Ever since LeBron James has taken his talents to South Beach, the magnifying glass of every move he makes and how he is covered by media has increased exponentially, which is fairly amazing considering how big that glass already was.
Forget about the regular season, let's focus on the playoffs where LeBron began to rebuild his post-season reputation as Miami tore through the Eastern Conference. He wasn't timid down the stretch of games. He was hitting big shot after big shot. You couldn't have watched the first three Miami rounds and say the Heat weren't now led by James who was washing away the stains of his no show in the final minutes of the Cleveland/Boston series last year.
The Eastern Conference Finals are nice but legends aren't made by conference championships. The NBA Finals are where the stories of the great ones are truly written. Coming into this year, LeBron had a 0-4 record in the Finals but you can give him pass on getting swept by the mini-Spurs dynasty, considering his age and how awful his supporting cast was.
LeBronshowed up in game one, leading the way with 24 points, 5 assists, 9 rebounds and tenacious defense. He was active in the fourth quarter. Game two, he fell back a little bit. as Dwyane Wade took charge with 36 points. LeBron chipped in 20 but was a little more quiet down the stretch. Game three was a Heat victory, but LeBron was down to 17 points on only 14 shots. It was Dwyane Wade going shot for shot with Dirk Nowitzki in the final minutes. It was Dwyane Wade barking at teammates and it was Dwyane Wade talking about how he wasn't going to let "his" team lose in game three.
A rash of LeBron apologist articles came out after game three, defending his performance, pointing to his 9 assists, strong defense and smart pass to Chris Bosh late in the game, setting up the game winning basket. Fair enough, LeBron is an all-around basketball player but why did he look so timid in those final minutes. How come Mario Chalmers looks more comfortable with the ball when it counts the most? Could Miami win this series if LeBron was going to act like a role player instead of a superstar?
They couldn't do it in game four, when LeBron, who took 16 shots in game one, then 15 shots in game two, then 14 shots in game three, was now down to 11 shots, only making 3 of them and finishing with 8 points. 8 points, really? DeShawn Stevenson is going to outscore LeBron in a NBA Finals game and that is supposed to be acceptable because he had 9 rebounds and 7 assists?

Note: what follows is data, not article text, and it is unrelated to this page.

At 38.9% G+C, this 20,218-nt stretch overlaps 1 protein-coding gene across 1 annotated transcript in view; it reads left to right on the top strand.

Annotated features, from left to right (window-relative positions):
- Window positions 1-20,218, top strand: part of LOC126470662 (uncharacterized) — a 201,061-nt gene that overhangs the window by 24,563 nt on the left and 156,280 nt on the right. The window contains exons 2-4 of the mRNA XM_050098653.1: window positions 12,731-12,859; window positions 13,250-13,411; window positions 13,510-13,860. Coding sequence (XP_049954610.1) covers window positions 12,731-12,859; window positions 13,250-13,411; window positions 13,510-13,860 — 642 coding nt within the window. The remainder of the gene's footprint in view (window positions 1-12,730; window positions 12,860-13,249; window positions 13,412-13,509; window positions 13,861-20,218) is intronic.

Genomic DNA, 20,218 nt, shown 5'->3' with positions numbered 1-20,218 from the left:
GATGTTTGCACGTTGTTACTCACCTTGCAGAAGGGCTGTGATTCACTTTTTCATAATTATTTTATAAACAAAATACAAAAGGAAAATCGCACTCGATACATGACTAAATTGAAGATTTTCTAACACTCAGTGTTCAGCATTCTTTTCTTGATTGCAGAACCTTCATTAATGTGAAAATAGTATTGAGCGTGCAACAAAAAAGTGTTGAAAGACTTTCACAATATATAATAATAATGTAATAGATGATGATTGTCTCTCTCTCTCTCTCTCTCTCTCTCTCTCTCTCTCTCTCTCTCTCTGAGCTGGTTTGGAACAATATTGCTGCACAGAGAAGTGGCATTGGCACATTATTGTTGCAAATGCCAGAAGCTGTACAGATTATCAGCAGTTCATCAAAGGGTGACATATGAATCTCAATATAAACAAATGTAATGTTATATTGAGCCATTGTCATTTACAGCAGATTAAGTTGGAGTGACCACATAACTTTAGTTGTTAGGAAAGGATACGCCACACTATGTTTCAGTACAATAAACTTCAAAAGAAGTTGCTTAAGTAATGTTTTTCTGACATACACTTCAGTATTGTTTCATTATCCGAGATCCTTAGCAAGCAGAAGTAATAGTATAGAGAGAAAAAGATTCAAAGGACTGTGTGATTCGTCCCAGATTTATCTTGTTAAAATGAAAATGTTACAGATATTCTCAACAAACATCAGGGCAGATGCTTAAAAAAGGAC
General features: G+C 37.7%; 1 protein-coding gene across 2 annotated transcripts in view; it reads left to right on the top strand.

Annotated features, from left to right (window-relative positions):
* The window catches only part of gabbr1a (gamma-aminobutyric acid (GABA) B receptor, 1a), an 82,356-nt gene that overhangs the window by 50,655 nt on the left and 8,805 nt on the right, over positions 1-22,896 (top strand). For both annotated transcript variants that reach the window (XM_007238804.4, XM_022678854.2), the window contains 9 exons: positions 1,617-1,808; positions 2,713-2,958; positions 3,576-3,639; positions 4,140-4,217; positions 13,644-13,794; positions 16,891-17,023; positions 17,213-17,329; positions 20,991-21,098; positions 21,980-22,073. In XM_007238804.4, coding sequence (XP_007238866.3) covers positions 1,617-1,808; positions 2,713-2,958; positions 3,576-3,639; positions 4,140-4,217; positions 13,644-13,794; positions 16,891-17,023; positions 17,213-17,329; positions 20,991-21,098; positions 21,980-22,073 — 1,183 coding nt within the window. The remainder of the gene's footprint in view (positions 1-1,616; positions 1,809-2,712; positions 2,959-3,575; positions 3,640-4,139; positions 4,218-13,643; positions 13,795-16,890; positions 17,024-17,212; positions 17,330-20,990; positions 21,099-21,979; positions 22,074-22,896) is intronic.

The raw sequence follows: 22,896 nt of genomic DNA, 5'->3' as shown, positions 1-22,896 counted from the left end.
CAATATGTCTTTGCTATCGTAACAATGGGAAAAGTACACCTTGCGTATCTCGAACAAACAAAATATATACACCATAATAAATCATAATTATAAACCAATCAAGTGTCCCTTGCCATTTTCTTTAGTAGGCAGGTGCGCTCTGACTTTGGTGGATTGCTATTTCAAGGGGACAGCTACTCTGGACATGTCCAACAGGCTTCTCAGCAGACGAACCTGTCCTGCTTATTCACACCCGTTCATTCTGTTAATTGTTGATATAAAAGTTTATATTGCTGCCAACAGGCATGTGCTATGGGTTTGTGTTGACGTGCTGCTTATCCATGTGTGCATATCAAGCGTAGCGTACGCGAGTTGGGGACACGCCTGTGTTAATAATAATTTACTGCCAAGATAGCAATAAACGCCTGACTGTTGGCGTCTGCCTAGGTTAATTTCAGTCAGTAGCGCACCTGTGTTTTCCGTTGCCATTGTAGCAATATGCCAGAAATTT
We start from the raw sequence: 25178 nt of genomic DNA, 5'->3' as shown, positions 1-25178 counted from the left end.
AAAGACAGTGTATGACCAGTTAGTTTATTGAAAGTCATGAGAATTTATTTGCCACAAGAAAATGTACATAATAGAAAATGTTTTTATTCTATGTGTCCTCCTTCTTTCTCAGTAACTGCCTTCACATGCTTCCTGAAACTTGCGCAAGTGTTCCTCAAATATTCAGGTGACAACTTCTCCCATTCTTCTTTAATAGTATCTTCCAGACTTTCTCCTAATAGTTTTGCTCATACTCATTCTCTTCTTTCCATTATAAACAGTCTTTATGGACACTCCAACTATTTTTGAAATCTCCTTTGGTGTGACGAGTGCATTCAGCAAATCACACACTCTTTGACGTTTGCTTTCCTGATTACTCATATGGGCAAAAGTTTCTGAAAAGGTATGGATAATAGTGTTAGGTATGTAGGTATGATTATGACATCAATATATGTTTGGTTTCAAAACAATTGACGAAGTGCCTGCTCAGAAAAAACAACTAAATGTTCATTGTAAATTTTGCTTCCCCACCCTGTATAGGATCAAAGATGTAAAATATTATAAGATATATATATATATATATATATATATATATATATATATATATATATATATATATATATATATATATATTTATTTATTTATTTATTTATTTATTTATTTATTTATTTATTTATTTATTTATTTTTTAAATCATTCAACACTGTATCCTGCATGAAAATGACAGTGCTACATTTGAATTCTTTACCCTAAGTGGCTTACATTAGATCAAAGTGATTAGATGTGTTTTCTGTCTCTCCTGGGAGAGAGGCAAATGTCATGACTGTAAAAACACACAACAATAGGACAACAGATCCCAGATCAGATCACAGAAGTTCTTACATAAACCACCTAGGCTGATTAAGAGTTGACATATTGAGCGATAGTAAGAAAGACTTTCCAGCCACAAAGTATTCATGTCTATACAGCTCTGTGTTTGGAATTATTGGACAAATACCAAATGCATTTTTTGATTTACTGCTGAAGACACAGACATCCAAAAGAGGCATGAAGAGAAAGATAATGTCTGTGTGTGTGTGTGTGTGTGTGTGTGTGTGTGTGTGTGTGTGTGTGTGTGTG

The problem with LeBron's performance is that he looked detached. He stood in the corner and watched Dwyane Wade put Miami on his back and ultimately fall short in leading them to a win. LeBron was a firsthand witness to Wade and Nowitzki, two players looking desperate to win a NBA title, two players carving out their legacy with gutsy performances, and couldn't find it within himself to get in on the act. Wade was run down by the end of game, missing a key free throw and droppinga big inbounds pass. Shame on him, but at least as he put it "left everything on the floor." LeBron James didn't.
One of my favorite NBA stories, is how Phil Jackson helped coax Michael Jordan out of retirment (the first one) and back on to the Bulls. He reminded Jordan that he had a gift and he had a responsibility to share that gift with the world. Similar to an artist with immense talent to paint or write, Jordan's basketball skills and competitive drive shouldn't be wasted.
LeBron James is arguably the most gifted athlete in the world. He is without question the most gifted basketball player in the world. People get so worked up about his actions because we want to see him reach that immense potential that he has been blessed with. It infuriates and confuses people to see somebody so talented, look so disinterested on the biggest stage in their profession. Why won't LeBrongo get the ball and seize the NBA title that is right in front him? Why is he so willing to stand pat and let a clearly inferior Dallas team potentially take it from him?
As of today, when the book is written in the 2011 NBA Finals. We will remember Dirk Nowitzki heroically playing through injury and sickness, while willing a weak supporting cast to multiple victories and maybe a title. We will remember Dwyane Wade showing that he saves his best for the biggest spot. We will also remember LeBron James being a bystander in the biggest moments of the series.
Fortunately for LeBron, there is still time to rewrite that book and change how history remembers him. He doesn't have to be a role player who occasionally throws up fade away jump shots. He can use his talents, which he so famously took to South Beach, to change the course of this series and his legacy.